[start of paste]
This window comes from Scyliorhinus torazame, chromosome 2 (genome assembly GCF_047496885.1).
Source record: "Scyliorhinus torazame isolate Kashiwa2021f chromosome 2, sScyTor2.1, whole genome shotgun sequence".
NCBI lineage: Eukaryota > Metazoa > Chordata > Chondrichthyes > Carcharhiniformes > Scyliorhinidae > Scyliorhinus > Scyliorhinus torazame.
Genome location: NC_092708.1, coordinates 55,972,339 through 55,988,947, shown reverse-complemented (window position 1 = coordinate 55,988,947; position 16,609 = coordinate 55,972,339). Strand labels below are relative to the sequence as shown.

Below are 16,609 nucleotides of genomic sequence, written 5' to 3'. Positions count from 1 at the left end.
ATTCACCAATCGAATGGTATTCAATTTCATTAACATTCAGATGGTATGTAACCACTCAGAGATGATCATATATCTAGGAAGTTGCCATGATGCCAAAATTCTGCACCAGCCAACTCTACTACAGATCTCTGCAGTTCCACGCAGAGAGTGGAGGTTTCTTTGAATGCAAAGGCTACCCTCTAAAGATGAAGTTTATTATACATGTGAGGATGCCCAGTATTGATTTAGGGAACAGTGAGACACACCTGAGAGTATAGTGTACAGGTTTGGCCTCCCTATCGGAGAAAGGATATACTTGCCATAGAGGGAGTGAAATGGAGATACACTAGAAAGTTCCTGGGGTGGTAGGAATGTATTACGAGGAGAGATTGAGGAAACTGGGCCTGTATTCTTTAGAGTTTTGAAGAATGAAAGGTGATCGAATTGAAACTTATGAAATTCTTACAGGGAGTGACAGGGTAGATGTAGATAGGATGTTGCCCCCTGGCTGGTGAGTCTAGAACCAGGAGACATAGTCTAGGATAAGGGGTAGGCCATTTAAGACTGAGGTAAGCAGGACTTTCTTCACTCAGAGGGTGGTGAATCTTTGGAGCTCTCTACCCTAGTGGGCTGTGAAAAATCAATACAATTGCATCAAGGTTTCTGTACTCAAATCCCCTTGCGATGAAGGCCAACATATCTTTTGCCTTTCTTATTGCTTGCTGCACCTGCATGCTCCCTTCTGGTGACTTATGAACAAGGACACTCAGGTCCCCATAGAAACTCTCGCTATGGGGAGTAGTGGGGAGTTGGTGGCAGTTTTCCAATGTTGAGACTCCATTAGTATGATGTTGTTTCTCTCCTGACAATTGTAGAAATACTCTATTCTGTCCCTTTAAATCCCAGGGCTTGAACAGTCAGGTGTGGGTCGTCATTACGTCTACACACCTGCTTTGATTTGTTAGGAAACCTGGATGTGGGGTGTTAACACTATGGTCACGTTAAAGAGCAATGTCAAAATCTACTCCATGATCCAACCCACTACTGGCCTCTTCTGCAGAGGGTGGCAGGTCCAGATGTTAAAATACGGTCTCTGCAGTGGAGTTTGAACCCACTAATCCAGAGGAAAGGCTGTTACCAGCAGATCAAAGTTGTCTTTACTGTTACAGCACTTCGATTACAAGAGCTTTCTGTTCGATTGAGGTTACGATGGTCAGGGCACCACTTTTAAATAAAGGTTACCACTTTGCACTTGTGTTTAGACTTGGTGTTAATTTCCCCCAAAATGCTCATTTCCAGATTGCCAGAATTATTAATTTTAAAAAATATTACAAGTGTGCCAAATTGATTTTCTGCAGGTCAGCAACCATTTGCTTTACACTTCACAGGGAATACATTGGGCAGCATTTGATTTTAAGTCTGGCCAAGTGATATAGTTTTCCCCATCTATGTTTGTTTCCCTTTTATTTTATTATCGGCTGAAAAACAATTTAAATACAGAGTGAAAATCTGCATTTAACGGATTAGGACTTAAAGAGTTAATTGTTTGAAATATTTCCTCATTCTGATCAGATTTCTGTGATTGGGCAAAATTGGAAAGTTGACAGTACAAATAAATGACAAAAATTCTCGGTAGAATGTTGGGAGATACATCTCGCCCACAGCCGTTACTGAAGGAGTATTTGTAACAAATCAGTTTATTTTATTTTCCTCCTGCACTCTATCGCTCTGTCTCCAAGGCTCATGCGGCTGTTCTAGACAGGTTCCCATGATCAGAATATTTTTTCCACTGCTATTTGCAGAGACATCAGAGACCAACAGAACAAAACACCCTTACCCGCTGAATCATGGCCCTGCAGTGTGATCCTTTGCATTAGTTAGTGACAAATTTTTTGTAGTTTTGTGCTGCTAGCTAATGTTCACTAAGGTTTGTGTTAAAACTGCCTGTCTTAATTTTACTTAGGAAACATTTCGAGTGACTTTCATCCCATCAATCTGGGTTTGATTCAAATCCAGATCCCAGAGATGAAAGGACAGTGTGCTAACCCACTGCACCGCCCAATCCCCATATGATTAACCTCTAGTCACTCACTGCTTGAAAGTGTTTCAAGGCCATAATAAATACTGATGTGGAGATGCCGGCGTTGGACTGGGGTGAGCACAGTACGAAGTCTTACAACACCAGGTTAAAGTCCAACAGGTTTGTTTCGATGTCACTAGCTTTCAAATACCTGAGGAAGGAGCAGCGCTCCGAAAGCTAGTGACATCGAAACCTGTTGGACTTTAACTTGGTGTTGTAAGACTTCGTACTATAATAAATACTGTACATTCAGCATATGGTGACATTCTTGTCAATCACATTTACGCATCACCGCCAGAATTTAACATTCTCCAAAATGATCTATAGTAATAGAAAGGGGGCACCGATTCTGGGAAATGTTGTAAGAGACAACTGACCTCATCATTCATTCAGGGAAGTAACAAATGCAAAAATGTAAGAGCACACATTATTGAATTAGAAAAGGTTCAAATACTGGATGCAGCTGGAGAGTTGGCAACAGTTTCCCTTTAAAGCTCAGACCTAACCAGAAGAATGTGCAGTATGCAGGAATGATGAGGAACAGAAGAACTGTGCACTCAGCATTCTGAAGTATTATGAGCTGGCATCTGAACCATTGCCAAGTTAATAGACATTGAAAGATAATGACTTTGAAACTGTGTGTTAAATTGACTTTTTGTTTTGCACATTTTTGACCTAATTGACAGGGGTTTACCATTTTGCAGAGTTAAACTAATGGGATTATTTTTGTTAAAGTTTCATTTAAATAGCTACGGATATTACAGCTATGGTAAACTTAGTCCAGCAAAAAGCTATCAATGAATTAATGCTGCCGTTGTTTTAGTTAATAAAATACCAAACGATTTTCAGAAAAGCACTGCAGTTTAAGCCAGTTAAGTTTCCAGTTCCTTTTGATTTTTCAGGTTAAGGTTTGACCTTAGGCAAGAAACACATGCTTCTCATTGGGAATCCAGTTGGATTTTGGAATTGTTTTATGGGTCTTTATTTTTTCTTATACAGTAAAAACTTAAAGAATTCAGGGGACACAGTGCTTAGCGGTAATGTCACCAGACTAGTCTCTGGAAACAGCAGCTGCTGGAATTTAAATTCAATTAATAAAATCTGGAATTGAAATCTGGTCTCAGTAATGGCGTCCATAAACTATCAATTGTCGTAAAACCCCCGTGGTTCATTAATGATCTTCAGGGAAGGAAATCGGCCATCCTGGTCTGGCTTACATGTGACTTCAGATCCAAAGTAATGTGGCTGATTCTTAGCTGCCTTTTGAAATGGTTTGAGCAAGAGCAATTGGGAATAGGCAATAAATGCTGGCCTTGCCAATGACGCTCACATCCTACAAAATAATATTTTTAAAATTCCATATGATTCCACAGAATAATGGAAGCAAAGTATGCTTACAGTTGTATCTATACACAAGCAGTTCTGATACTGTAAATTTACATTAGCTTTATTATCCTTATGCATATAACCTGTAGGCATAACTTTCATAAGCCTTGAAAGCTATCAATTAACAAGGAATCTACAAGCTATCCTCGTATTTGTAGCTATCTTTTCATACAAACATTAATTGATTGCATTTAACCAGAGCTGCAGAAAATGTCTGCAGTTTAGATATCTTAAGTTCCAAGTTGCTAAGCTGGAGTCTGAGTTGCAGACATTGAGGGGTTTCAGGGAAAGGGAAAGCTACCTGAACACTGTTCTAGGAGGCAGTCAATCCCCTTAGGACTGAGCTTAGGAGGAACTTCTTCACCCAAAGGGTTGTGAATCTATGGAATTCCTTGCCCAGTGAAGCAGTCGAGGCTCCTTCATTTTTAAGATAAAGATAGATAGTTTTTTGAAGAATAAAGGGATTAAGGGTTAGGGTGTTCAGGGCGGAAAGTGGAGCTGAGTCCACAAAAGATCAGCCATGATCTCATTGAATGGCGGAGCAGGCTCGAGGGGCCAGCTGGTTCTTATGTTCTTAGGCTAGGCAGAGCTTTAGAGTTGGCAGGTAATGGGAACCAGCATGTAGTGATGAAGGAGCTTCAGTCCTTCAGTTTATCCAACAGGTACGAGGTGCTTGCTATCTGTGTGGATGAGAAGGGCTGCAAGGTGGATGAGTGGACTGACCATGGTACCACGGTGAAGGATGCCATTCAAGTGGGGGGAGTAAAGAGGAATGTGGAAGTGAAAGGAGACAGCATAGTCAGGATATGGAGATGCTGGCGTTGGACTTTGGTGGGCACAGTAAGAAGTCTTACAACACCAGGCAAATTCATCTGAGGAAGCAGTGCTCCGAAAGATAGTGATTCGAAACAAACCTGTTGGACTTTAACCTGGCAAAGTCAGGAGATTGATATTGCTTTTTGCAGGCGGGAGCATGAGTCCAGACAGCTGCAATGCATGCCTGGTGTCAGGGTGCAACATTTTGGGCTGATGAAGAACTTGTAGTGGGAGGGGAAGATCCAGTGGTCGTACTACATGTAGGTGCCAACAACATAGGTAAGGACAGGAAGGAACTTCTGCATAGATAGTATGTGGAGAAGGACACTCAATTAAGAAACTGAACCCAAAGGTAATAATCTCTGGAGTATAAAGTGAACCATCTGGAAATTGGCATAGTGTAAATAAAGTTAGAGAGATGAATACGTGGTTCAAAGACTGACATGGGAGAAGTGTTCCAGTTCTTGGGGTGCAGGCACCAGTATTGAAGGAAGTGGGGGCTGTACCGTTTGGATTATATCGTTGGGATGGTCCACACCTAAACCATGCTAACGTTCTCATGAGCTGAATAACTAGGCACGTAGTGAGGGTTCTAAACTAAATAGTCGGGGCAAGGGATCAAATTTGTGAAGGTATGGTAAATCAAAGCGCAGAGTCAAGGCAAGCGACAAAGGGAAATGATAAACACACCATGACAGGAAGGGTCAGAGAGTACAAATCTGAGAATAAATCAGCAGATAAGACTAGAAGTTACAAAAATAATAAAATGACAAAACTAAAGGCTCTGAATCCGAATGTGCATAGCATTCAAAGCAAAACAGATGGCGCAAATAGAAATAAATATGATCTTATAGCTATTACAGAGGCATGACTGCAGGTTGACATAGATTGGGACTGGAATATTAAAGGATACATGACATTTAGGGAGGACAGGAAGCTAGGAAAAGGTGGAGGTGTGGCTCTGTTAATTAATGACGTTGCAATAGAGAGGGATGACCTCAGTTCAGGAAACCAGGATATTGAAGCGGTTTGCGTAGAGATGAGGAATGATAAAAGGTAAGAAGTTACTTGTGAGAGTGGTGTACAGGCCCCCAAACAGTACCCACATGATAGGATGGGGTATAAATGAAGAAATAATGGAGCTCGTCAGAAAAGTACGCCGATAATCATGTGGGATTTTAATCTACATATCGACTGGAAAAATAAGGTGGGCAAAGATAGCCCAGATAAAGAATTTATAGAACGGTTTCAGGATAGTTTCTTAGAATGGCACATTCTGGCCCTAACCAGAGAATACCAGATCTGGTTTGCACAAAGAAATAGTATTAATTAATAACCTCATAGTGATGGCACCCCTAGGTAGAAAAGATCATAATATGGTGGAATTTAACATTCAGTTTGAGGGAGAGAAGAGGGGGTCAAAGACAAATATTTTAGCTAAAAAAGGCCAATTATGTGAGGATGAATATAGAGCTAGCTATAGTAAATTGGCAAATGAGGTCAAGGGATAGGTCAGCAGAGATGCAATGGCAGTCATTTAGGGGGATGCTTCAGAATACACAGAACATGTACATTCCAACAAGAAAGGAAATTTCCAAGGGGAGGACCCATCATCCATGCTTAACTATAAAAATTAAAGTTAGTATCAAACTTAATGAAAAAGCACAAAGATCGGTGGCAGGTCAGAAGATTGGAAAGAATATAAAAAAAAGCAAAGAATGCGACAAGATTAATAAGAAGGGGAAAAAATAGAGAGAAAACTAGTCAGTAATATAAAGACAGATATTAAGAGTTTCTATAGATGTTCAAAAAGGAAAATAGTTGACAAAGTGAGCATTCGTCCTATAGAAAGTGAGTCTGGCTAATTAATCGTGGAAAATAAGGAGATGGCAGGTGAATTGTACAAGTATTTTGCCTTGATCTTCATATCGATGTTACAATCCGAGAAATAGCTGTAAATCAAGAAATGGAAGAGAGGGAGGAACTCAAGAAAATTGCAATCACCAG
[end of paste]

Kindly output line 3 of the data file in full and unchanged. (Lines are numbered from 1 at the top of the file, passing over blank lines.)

NCBI lineage: Eukaryota > Metazoa > Chordata > Chondrichthyes > Carcharhiniformes > Scyliorhinidae > Scyliorhinus > Scyliorhinus torazame.